Tuesday, December 1, 2009

Calculator MIDI USB Controller

Borderline useless, more trouble than its worth, but cool nonetheless.

Make cool things look as nerdy and boring as possible!
One of the first things I thought of doing with an arduino was turning an old calculator into a MIDI controller. The buttons are simple momentary switches.. no velocity sensitivity, but its nice for a pretty compact set of buttons.. and it looks neat. stfu.

Eight of the buttons are connected to the arduino digital inputs through a 4021 shift register as explained here. The rest make their way directly to the remaining digital ins.

The shift reg as well as the actual connections to the keypad are hidden on the underside of that slightly burnt perf board
Button matrixeses are generally pretty similar. Each button can be checked by a unique pair of contacts on the terminal or ribbon cable or whatever is connecting to the board. The trick is finding out which ones go where. All it takes is a little patience and a volt meter with a continuity tester.

Here's a tutorial I just found showing how to interface with a keypad. You're welcome.

The arduino patch checks the state of the buttons and generates the MIDI signals which are sent to a butchered $6 MIDI to USB converter cable/board/thing.

The midi-usb converter is the green board at the far right. 
Midi from the arduino's serial out goes into the bottom, usb comes out of the top. 
It also powers the arduino.

I mainly use it to trigger cue points in Torq Serato, but it works just as well for triggering clips or controlling a drum rack (minus velocity sensitivity, of course) in Live.

This is actually the second calculator I've tried. The first one is a mess and lacked the tricky USB support. I'll find some time to redo it and document it from the start, in case someone else would like to do something similar.


  1. Great job on the controller! It would be cool if you posted a video of you "playing" it :)
    I found your blog via a post you made in another blog (create digital music) about using the Arduino as a MIDI drum controller. I have a question about the Arduino I wanted to see if you could answer. I recently received a "Rock revolution" drum pad as a gift. (Game for xbox 360). I have hooked it up to the PC and can use it to trigger drum samples at full volume. However, as a game controller, it has no velocity sensitive information. I am considering getting an Arduino to interface it to MIDI. But I needed to know if a stock Arduino will work, or if I would also need to get this kit: http://www.spikenzielabs.com/SpikenzieLabs/DrumKitKit.html

    I know next to nothing about the Arduino so I wasn't sure how necessary it would be to have the expansion drumkitkit. All I would be doing is soldering the piezos from the drumpad into the arduino. In the video on create digital music, it just looks like he has some kind of breadboard on the Arduino and not necessarily the drumkitkit, and his is taking velocity sensitive information. So I assume it would work, but again I know nothing about this thing and am also "severely amateur" at electronics.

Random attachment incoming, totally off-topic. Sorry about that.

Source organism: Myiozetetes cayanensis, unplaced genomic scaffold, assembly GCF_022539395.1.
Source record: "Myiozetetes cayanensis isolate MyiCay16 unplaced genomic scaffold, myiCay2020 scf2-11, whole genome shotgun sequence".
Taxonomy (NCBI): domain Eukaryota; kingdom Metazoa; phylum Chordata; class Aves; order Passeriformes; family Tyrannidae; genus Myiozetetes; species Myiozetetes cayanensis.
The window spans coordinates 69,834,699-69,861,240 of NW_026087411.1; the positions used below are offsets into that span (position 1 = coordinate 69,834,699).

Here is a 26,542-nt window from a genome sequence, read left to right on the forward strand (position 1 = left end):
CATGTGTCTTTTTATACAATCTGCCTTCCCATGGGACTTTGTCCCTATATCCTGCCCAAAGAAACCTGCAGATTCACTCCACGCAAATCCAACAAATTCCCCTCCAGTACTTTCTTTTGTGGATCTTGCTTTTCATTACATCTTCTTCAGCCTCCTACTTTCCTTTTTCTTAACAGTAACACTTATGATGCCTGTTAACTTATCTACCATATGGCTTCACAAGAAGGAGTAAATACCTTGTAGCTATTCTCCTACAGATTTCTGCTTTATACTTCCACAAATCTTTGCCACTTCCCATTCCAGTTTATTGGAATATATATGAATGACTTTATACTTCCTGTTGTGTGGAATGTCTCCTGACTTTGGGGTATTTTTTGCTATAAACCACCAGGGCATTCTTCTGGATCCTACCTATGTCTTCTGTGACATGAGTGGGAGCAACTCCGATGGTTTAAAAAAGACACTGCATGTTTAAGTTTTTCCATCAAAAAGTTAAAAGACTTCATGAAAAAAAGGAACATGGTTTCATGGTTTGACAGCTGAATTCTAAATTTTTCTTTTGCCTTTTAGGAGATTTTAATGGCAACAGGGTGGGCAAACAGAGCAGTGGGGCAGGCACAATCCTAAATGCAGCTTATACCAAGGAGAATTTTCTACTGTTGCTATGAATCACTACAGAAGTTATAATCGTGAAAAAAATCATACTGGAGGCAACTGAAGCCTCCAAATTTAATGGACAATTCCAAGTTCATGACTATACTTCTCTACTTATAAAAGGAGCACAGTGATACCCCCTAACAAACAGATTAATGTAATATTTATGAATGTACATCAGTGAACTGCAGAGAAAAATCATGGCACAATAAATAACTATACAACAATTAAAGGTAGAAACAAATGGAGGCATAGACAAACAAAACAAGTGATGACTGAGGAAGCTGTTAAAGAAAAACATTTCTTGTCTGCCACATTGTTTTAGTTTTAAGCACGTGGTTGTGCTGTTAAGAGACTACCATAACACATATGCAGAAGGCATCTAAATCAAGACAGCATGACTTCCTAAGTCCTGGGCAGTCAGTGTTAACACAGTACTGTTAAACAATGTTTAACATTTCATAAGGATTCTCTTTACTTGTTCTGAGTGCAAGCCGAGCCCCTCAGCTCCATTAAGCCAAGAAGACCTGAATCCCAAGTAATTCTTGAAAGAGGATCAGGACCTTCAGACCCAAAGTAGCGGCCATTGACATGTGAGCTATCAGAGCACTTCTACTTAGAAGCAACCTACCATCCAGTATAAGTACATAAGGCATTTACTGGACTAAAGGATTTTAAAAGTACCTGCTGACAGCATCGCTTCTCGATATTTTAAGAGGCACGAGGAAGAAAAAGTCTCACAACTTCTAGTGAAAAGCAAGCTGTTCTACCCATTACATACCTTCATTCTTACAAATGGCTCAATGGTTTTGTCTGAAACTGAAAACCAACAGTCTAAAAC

I also really like your idea of using the $6 midi-usb interface! I find it incredible that it works with such minimal soldering and I'll definitely do the same for mine. :)

    Upon looking closer at the drumkitkit, it appears that it just gives you some piezo's, which I already have.... But I just wanted to run it by somebody else to make sure that I would be OK to solder the piezos straight onto the plain Arduino and still get velocity sensitive MIDI information?

    Thanks for any help!


  2. Thanks for the feedback!

    You can definitely hook those piezos directly to an arduino.. It looks like all he's doing with that shield is cleaning up some of the mess that you would have if you did it yourself..

    you'll still need to include everything he has on that board (the resistors for sure, not sure what the diodes are for..), but the board itself is just to make your life easier when its all hooked up... which is pretty much the point of any arduino shield and might very well be worth the price.

    The piezo's will send some voltage (0-5v or whatever depending on the force used to hit the piezo) to the arduino's analog in. Its then up to the code you write for the arduino to take that information and generate the appropriate midi data. Make sense?

    I'll be posting a more in-depth look at that cheapo usb-midi hack in the next week or so if you are interested..

    Good luck!

  3. Hey. Thanks for your response. I read through more info on todbot's blog and found some people who encountered problems while trying to use the arduino as a drum brain. Specifically, this:


    However, I may have found several alternate solutions, that I am looking into at the moment. One involving software, several involving other hardware (not a regular arduino)

    If I go the hardware route, I may still use your usb midi cable idea to make things simpler, so I am definitely very interested in hearing more about this! I'll keep checking back

    Thanks again

  4. Mr. Shiftmore,

    I was wondering if you may be able to post what the names of the terminals are on either side of your midi to usb converter. I have bought two so far and the terminals have had the same names but they have not been in the same order in each case. So my fear is that connecting mine in the fashion you have is that the terminals will be different. The one that I currently have has the names : S, G, V , D+, and D- on the usb side and in-, in+, G(two terminals), 0+, and 0-.


  5. This is just great, I really love how simple it is. I'm going to use this to build a footcontroller to operate Sooperlooper.

  6. You're the operator with the pocket calculator! Awesome!

  7. You're the operator with the pocket calculator! Awesome!